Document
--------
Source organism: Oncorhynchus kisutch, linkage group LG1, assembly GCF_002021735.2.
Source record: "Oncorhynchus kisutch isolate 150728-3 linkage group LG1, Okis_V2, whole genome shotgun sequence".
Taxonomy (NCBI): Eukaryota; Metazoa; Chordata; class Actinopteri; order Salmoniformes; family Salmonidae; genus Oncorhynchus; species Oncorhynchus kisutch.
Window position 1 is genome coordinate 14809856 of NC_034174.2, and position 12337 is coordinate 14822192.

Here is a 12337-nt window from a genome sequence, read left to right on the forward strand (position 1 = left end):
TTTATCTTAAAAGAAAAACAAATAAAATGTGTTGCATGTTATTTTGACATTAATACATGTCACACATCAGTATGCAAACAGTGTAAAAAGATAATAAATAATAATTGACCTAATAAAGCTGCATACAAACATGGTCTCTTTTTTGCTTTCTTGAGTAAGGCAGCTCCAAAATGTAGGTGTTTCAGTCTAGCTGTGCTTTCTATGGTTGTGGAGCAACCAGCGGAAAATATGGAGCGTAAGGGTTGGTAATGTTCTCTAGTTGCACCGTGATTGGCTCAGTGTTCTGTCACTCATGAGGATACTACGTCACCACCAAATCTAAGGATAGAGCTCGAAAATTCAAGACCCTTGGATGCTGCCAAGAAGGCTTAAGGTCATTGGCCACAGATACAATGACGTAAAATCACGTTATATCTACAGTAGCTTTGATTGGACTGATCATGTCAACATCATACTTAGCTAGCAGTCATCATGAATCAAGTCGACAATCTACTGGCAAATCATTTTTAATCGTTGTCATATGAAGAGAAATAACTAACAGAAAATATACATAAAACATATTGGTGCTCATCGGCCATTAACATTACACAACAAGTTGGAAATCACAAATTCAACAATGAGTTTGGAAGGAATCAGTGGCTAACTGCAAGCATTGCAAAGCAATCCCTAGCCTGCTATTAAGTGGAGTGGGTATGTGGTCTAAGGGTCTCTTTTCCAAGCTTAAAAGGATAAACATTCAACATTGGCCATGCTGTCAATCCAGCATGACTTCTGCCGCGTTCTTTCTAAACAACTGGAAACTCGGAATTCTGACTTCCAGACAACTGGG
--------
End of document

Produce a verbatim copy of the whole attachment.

Source organism: Oncorhynchus kisutch, linkage group LG1, assembly GCF_002021735.2.
Source record: "Oncorhynchus kisutch isolate 150728-3 linkage group LG1, Okis_V2, whole genome shotgun sequence".
Taxonomy (NCBI): Eukaryota; Metazoa; Chordata; class Actinopteri; order Salmoniformes; family Salmonidae; genus Oncorhynchus; species Oncorhynchus kisutch.
Window position 1 is genome coordinate 14809856 of NC_034174.2, and position 12337 is coordinate 14822192.

Here is a 12337-nt window from a genome sequence, read left to right on the forward strand (position 1 = left end):
TTTATCTTAAAAGAAAAACAAATAAAATGTGTTGCATGTTATTTTGACATTAATACATGTCACACATCAGTATGCAAACAGTGTAAAAAGATAATAAATAATAATTGACCTAATAAAGCTGCATACAAACATGGTCTCTTTTTTGCTTTCTTGAGTAAGGCAGCTCCAAAATGTAGGTGTTTCAGTCTAGCTGTGCTTTCTATGGTTGTGGAGCAACCAGCGGAAAATATGGAGCGTAAGGGTTGGTAATGTTCTCTAGTTGCACCGTGATTGGCTCAGTGTTCTGTCACTCATGAGGATACTACGTCACCACCAAATCTAAGGATAGAGCTCGAAAATTCAAGACCCTTGGATGCTGCCAAGAAGGCTTAAGGTCATTGGCCACAGATACAATGACGTAAAATCACGTTATATCTACAGTAGCTTTGATTGGACTGATCATGTCAACATCATACTTAGCTAGCAGTCATCATGAATCAAGTCGACAATCTACTGGCAAATCATTTTTAATCGTTGTCATATGAAGAGAAATAACTAACAGAAAATATACATAAAACATATTGGTGCTCATCGGCCATTAACATTACACAACAAGTTGGAAATCACAAATTCAACAATGAGTTTGGAAGGAATCAGTGGCTAACTGCAAGCATTGCAAAGCAATCCCTAGCCTGCTATTAAGTGGAGTGGGTATGTGGTCTAAGGGTCTCTTTTCCAAGCTTAAAAGGATAAACATTCAACATTGGCCATGCTGTCAATCCAGCATGACTTCTGCCGCGTTCTTTCTAAACAACTGGAAACTCGGAATTCTGACTTCCAGACAACTGGG